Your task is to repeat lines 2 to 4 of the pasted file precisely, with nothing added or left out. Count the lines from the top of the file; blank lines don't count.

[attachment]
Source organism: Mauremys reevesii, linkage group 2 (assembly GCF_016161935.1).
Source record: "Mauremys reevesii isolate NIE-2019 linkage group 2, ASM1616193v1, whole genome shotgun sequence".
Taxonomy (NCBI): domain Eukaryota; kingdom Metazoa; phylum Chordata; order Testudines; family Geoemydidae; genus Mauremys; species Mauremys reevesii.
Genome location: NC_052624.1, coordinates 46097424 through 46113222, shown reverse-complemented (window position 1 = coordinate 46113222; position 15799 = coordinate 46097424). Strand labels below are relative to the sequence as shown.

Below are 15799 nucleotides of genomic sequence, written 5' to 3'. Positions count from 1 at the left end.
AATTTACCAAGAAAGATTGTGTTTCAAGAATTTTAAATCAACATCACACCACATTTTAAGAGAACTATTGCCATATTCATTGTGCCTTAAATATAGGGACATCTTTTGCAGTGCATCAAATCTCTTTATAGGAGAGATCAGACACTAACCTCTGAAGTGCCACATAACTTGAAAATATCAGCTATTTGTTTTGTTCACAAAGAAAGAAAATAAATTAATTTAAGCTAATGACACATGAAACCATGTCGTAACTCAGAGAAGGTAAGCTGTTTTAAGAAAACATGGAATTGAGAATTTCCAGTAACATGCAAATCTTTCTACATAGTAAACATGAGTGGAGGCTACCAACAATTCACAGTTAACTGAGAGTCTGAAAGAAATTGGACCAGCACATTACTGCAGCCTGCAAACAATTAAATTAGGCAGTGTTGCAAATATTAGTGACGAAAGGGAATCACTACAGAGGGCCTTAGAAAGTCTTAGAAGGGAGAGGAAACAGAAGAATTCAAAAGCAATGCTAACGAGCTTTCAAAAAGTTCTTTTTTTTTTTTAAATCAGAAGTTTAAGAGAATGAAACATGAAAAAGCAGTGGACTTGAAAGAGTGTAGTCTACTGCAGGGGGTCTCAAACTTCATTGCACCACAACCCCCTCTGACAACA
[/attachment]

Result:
Source record: "Mauremys reevesii isolate NIE-2019 linkage group 2, ASM1616193v1, whole genome shotgun sequence".
Taxonomy (NCBI): domain Eukaryota; kingdom Metazoa; phylum Chordata; order Testudines; family Geoemydidae; genus Mauremys; species Mauremys reevesii.
Genome location: NC_052624.1, coordinates 46097424 through 46113222, shown reverse-complemented (window position 1 = coordinate 46113222; position 15799 = coordinate 46097424). Strand labels below are relative to the sequence as shown.